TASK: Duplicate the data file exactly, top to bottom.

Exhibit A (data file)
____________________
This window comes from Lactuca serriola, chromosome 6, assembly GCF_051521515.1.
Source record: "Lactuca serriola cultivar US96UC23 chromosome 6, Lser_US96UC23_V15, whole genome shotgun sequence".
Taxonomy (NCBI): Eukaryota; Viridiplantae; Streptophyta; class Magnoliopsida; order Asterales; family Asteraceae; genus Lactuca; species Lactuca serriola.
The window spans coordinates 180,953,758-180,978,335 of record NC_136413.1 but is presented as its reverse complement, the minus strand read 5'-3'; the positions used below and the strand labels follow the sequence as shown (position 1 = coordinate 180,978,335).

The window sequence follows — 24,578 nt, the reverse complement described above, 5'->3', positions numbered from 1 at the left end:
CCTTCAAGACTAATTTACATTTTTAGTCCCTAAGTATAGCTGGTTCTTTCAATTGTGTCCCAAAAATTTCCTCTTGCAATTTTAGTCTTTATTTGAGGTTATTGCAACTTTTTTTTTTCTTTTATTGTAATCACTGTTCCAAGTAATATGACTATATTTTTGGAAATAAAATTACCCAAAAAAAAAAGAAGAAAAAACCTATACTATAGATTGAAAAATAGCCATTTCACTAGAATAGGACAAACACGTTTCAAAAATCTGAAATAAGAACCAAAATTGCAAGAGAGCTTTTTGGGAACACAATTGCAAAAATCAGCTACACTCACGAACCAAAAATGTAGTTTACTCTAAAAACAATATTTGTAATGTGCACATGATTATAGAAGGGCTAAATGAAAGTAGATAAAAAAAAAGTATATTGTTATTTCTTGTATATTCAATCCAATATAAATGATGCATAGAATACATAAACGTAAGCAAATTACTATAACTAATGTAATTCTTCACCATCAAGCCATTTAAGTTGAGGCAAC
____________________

This window comes from Lactuca serriola, chromosome 6, assembly GCF_051521515.1.
Source record: "Lactuca serriola cultivar US96UC23 chromosome 6, Lser_US96UC23_V15, whole genome shotgun sequence".
Taxonomy (NCBI): Eukaryota; Viridiplantae; Streptophyta; class Magnoliopsida; order Asterales; family Asteraceae; genus Lactuca; species Lactuca serriola.
The window spans coordinates 180,953,758-180,978,335 of record NC_136413.1 but is presented as its reverse complement, the minus strand read 5'-3'; the positions used below and the strand labels follow the sequence as shown (position 1 = coordinate 180,978,335).

The window sequence follows — 24,578 nt, the reverse complement described above, 5'->3', positions numbered from 1 at the left end:
CCTTCAAGACTAATTTACATTTTTAGTCCCTAAGTATAGCTGGTTCTTTCAATTGTGTCCCAAAAATTTCCTCTTGCAATTTTAGTCTTTATTTGAGGTTATTGCAACTTTTTTTTTTCTTTTATTGTAATCACTGTTCCAAGTAATATGACTATATTTTTGGAAATAAAATTACCCAAAAAAAAAAGAAGAAAAAACCTATACTATAGATTGAAAAATAGCCATTTCACTAGAATAGGACAAACACGTTTCAAAAATCTGAAATAAGAACCAAAATTGCAAGAGAGCTTTTTGGGAACACAATTGCAAAAATCAGCTACACTCACGAACCAAAAATGTAGTTTACTCTAAAAACAATATTTGTAATGTGCACATGATTATAGAAGGGCTAAATGAAAGTAGATAAAAAAAAAGTATATTGTTATTTCTTGTATATTCAATCCAATATAAATGATGCATAGAATACATAAACGTAAGCAAATTACTATAACTAATGTAATTCTTCACCATCAAGCCATTTAAGTTGAGGCAAC